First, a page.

Christopher Plummer: After 81 Years, A 'Beginner' In the new film Beginners, the veteran actor plays a retired man who comes out as gay after his wife of 45 years dies. He talks about why the finished version of Up surprised him and why he wasn't fond of his most famous role, as Captain von Trapp in The Sound of Music.

Christopher Plummer: After 81 Years, A 'Beginner'

Christopher Plummer: After 81 Years, A 'Beginner'

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In writer/director Mike Mills' Beginners, Christopher Plummer stars as a man who comes out as gay after his wife of 40 years dies. Andrew Tepper/Courtesy of Focus Features hide caption

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Andrew Tepper/Courtesy of Focus Features

In writer/director Mike Mills' Beginners, Christopher Plummer stars as a man who comes out as gay after his wife of 40 years dies.

Andrew Tepper/Courtesy of Focus Features

In his acting career, which stretches over half a century, Christopher Plummer has appeared in more than 100 movies. But no matter how good he is — and he is often very good — he may always be remembered as a certain singing Austrian navy captain named von Trapp.

His latest role may help audiences forget about The Sound of Music, for a while anyway. In Beginners, Plummer plays Hal, a retired museum director who, after the death of his wife of 45 years, comes out as a gay man. Hal finds a younger boyfriend, throws parties, and visits dance clubs, sharing his adventures with his very confused adult son, Oliver, played by Ewan McGregor.

The film, which was written and directed by Mike Mills, is based in part on Mills' experience with his own father. Plummer tells All Things Considered's Robert Siegel that he was drawn to the character right away.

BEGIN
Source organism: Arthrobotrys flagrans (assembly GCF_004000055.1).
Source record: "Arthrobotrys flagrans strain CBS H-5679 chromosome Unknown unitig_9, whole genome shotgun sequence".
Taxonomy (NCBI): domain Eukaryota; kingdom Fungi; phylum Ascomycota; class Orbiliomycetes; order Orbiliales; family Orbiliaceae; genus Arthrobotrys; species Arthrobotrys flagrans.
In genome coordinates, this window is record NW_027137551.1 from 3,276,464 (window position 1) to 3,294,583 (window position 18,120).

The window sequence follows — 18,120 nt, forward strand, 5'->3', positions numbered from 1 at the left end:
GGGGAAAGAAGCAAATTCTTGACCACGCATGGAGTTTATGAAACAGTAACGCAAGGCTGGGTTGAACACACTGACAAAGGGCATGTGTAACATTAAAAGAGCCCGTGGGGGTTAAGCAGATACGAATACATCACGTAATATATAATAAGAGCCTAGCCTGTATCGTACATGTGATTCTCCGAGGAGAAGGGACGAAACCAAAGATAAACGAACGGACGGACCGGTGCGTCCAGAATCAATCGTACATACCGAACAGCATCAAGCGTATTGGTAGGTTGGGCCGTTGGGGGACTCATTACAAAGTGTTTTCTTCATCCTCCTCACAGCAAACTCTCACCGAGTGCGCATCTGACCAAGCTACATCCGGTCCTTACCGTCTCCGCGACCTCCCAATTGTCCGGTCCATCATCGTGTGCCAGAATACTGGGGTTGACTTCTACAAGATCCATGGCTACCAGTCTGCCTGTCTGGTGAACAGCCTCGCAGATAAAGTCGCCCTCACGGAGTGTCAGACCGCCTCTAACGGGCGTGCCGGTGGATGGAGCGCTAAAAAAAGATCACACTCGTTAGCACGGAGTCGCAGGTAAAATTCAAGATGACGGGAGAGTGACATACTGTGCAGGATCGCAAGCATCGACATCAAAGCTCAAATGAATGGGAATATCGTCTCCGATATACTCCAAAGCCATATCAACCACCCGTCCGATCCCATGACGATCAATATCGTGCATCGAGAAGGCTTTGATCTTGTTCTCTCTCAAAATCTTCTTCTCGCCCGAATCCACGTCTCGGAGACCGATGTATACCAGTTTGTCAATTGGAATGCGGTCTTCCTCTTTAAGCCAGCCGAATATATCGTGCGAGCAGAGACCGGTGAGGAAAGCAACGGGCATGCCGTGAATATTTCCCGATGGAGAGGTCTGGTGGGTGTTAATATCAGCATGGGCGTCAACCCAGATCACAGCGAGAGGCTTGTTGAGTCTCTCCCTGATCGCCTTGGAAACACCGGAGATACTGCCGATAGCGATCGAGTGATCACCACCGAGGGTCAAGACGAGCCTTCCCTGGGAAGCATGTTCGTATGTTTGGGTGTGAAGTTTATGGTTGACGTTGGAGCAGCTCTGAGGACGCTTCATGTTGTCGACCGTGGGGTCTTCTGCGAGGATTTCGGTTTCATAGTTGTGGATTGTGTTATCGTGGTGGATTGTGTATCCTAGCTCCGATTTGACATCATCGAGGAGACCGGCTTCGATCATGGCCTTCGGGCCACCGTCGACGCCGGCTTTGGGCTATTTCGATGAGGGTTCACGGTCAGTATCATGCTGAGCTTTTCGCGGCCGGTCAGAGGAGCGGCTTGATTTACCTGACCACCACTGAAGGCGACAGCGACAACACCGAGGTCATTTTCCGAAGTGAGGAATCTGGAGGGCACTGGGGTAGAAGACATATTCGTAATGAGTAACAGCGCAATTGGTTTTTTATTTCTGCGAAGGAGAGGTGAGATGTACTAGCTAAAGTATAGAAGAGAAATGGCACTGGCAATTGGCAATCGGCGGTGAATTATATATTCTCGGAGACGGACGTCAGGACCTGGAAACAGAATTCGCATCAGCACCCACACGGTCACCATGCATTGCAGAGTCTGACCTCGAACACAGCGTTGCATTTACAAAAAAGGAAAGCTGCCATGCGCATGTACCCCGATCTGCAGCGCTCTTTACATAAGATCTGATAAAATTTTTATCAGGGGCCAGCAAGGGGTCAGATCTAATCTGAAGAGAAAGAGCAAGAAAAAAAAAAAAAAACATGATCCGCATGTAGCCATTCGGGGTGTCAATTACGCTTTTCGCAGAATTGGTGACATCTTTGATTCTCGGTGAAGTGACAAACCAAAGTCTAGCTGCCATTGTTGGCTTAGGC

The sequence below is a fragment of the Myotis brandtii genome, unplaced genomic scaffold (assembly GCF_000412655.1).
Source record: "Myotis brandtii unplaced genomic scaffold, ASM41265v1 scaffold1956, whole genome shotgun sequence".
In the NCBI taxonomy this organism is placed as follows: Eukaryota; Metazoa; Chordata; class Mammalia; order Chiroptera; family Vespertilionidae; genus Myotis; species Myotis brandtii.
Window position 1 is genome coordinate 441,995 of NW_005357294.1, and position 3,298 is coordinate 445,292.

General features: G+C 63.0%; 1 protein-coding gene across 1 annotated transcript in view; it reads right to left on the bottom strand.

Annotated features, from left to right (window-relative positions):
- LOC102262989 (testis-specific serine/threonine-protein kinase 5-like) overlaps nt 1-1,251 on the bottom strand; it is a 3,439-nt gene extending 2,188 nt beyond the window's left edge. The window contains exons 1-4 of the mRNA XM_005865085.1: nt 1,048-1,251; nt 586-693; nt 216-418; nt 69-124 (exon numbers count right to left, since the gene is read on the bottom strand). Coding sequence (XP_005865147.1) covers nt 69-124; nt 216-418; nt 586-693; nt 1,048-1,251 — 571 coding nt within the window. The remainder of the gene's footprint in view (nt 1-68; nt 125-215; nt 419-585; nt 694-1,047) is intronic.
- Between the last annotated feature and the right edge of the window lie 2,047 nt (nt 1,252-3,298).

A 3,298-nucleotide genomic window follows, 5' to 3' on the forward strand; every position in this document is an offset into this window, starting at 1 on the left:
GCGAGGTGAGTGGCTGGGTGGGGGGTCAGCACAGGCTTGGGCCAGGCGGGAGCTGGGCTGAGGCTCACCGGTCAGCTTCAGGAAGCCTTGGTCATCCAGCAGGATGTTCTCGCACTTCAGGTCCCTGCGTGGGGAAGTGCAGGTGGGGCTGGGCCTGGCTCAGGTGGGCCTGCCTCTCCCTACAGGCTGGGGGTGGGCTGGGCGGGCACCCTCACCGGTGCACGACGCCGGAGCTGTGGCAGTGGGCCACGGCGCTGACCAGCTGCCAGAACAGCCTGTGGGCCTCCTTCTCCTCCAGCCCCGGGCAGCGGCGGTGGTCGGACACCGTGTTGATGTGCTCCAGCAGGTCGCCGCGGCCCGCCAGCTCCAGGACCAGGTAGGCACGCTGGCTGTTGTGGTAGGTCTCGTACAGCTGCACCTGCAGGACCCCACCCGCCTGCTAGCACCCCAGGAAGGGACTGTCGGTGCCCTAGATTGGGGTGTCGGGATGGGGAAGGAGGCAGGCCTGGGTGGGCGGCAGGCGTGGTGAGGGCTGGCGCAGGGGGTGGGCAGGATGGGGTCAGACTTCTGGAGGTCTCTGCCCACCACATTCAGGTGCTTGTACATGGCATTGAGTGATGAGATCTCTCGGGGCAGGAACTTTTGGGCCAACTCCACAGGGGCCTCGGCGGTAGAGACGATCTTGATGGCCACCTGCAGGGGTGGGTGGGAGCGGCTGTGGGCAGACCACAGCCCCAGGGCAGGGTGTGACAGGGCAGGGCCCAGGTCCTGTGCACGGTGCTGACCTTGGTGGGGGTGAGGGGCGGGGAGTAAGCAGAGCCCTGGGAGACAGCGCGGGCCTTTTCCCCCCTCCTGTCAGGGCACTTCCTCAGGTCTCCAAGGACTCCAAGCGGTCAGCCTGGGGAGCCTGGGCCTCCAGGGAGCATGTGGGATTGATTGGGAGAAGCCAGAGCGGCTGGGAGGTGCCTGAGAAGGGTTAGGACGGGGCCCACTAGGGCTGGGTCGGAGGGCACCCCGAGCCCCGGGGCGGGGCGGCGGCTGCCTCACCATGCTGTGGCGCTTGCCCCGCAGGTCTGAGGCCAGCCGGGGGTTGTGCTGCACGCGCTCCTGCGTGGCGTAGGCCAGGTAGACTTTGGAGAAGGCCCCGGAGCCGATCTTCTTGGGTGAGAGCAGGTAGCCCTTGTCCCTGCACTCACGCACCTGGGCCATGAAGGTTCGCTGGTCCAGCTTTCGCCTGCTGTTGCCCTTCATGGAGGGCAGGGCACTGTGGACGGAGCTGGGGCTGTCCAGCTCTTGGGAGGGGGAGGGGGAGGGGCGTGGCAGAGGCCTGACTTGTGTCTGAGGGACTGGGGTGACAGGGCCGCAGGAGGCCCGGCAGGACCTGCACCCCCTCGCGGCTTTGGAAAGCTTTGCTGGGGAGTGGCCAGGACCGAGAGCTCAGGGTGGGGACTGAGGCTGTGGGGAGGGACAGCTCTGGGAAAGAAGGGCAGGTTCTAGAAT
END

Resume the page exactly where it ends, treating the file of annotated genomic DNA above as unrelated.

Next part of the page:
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"I adored the part and I thought it was so well written and so unsentimental and brave and witty and free. Totally free," Plummer says. "Of course he was so relieved to be able to come out of the closet in such a happy way because he was so fond of his latest boyfriend. I just adored the way it was tackled. It was tackled with such humanity and sweetness and fun."

He only found out that Mills' screenplay was autobiographical after he had taken the part. Initially, this was a source of concern.

"I thought, 'Oh, God. This is going to be awful, because of course he's going to be at me every five seconds.' And when I brought this up with Michael, he said 'Are you kidding?' He said, 'I don't want you to imitate my father. Even if you could, he's dead. How could you imitate him? Be you and do what you want.'"

Plummer's career has been in something of an upswing over the last decade, starting with his role as the CBS anchor Mike Wallace in the 1999 film The Insider. (It's in that film that he gets to utter the immortal words, "I don't plan to spend the end of my days wandering in the wilderness of National Public Radio.") He says that many of the films on his resume aren't at that movie's high standard, but they also weren't always his priority.